Best character: Squall, who drives a lot of people crazy but is actually a fascinating dude. Final Fantasy VIII is, more than anything, a coming-of-age story, showing us Squall’s journey from an insecure loner to a somewhat less insecure romantic. Throughout the game, we’re treated to a non-stop barrage of Squall’s internal thoughts about everyone around him, which are about as irritating as it would be if you cracked into the head of any 17-year-old boy. It makes for some interesting character contrasts, and even if Squall’s mopiness can get insufferable, it also makes sense with his character.
Over the course of the game, Squall realizes that he can’t live his life as a loner and needs to learn how to rely on other people. As he evolves, we the players learn what made him that way in the first place. He grew up in an orphanage and watched other families adopt his siblings, but nobody came for him. His closest friend and sister, Ellone, had to leave because people were worried about her powers of time manipulation (note: this is a Final Fantasy game), but nobody actually informed Squall of that, so he assumed she had abandoned him.
Replaying the game as an adult, I appreciated Squall’s growth as a character and his gradual love for Rinoa far more than I did when I was a mopey adolescent myself. I imagine many longtime Final Fantasy fans might feel the same way.
Worst character: Zell, a lunkhead who gets no such character development.
Best city: Esthar, a sprawling, futuristic metropolis that is protected by an invisible barrier but is nonetheless occasionally invaded by monsters.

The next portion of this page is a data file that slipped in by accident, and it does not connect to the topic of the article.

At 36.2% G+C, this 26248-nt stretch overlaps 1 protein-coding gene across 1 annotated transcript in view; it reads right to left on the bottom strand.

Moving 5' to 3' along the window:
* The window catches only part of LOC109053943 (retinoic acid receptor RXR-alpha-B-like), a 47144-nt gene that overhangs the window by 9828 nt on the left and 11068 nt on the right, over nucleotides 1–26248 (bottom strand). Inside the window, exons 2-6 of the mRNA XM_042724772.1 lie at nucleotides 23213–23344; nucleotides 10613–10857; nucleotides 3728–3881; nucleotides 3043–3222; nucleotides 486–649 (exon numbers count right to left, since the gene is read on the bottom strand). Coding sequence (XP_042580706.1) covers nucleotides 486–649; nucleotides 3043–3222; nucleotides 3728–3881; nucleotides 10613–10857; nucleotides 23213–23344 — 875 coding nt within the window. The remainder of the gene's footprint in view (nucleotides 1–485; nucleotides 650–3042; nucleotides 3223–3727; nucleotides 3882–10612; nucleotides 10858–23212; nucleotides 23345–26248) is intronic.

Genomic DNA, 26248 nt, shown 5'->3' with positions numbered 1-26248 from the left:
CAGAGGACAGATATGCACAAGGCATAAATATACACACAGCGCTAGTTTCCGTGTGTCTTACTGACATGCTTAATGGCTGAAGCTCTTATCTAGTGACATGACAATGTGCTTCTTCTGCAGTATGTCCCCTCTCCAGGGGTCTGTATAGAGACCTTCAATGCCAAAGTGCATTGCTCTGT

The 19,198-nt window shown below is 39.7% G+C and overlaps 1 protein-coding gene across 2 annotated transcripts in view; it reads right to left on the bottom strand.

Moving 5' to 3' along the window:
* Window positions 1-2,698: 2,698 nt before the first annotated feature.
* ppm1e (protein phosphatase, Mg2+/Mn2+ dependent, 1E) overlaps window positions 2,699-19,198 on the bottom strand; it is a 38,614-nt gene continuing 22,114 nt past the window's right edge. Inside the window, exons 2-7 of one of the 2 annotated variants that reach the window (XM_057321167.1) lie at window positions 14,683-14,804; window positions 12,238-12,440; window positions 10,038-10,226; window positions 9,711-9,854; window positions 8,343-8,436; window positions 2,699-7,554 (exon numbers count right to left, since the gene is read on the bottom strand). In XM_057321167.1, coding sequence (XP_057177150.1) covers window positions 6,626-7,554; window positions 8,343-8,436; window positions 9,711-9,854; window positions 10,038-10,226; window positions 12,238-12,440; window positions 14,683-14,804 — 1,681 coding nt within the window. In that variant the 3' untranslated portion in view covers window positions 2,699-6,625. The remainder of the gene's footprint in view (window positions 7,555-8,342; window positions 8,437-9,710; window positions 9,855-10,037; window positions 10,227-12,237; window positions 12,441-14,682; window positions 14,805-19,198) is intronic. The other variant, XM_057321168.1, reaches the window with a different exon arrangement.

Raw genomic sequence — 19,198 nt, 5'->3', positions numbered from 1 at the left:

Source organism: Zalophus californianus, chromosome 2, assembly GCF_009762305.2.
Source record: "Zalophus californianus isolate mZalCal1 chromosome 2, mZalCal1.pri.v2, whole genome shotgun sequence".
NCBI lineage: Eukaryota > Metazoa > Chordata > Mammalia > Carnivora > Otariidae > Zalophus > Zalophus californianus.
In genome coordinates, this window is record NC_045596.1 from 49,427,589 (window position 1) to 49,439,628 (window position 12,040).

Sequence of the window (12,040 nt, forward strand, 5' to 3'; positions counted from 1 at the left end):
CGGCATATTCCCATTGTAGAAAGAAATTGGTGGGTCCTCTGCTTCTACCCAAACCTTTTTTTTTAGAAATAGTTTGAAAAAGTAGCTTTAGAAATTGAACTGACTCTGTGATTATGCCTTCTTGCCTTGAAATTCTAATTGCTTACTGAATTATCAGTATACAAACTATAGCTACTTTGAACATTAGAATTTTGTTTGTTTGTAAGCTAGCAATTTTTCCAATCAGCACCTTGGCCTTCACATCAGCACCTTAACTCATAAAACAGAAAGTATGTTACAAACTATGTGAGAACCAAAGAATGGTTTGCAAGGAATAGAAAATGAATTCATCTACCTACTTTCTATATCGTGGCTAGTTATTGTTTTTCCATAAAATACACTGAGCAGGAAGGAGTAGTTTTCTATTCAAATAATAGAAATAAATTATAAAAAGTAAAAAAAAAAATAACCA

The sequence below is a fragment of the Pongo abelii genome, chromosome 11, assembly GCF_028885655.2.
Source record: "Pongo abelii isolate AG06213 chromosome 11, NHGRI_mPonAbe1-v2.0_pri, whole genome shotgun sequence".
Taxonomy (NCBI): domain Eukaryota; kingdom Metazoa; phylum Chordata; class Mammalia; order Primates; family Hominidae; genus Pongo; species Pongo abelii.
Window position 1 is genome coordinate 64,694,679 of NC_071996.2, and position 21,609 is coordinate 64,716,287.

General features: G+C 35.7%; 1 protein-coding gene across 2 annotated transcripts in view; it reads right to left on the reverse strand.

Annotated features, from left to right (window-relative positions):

Fun fact: The Balamb Garden cafeteria is always out of hot dogs.
Best dungeon: Ultimecia’s Castle, a dungeon that’s unlike anything else in the game. When you enter Ultimecia’s Castle, your party will lose all of their abilities, and you’ll have to fight your way through bosses to gradually gain your powers back. It’s a challenging, satisfying gauntlet.
Best fan theory that isn’t actually true: Rinoa = Ultimecia, which producer Yoshinori Kitase shot down in an interview with me earlier this year. Runner-up: Squall’s dead, which Kitase also shot down. Sorry, fan theorists.
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Most inexplicably bad map: In the city of Timber, early in the game, you can find a man who will let you see his map. This is what it looks like:
Best music: The Man With The Machine Gun
Most ridiculous looking character: Dr. Odine, whose character design I swear I’m not making up:
Best summon: Doomtrain, a train that is made out of doom.
Best plot twist: GFs actually erase your character’s memories. Specifically, they take up space in your brain where your memories should be. In other words, they cause CTE.
Best vehicle: About halfway through the game, Squall and crew will activate a special mechanism that uproots Balamb Garden from the ground, turning it into a mobile fortress. Then you can fly it around the map. That’s right, you can fly your school around the map. How can anyone dislike Final Fantasy VIII?
Meet Cid: This time, he’s the headmaster of Balamb Garden and husband to the sorceress Edea. At first he appears to be wise and benevolent, like a cross between Robin Williams and Dumbledore. As the game proceeds it becomes clear that he’s actually kind of clueless.
Best absurd minigame interlude: The part where you have to select instruments for all of your characters and… start a band?
Best catchphrase: “…whatever.”
Love story that won’t make you want to dislodge your brain from your skull: Video games, as a general rule, don’t do romance very well. JRPGs especially. Yet Final Fantasy VIII’s central love story is surprisingly competent. Because the entire game is built around Squall and Rinoa’s relationship, it winds up feeling very real—or about as real as a relationship can feel when it involves a man saving his girlfriend from being possessed by a time-traveling sorceress.
Does the game hold up? Yeah, mostly. The script has a few translation issues, and the Draw system never stops feeling tedious. You’ll also need a walkthrough if you want to figure out many of the game’s obscure secrets. The first time I played, I missed half of the GFs. Pro tip: Draw from every boss you find.
Next time: Shakespearean comedy…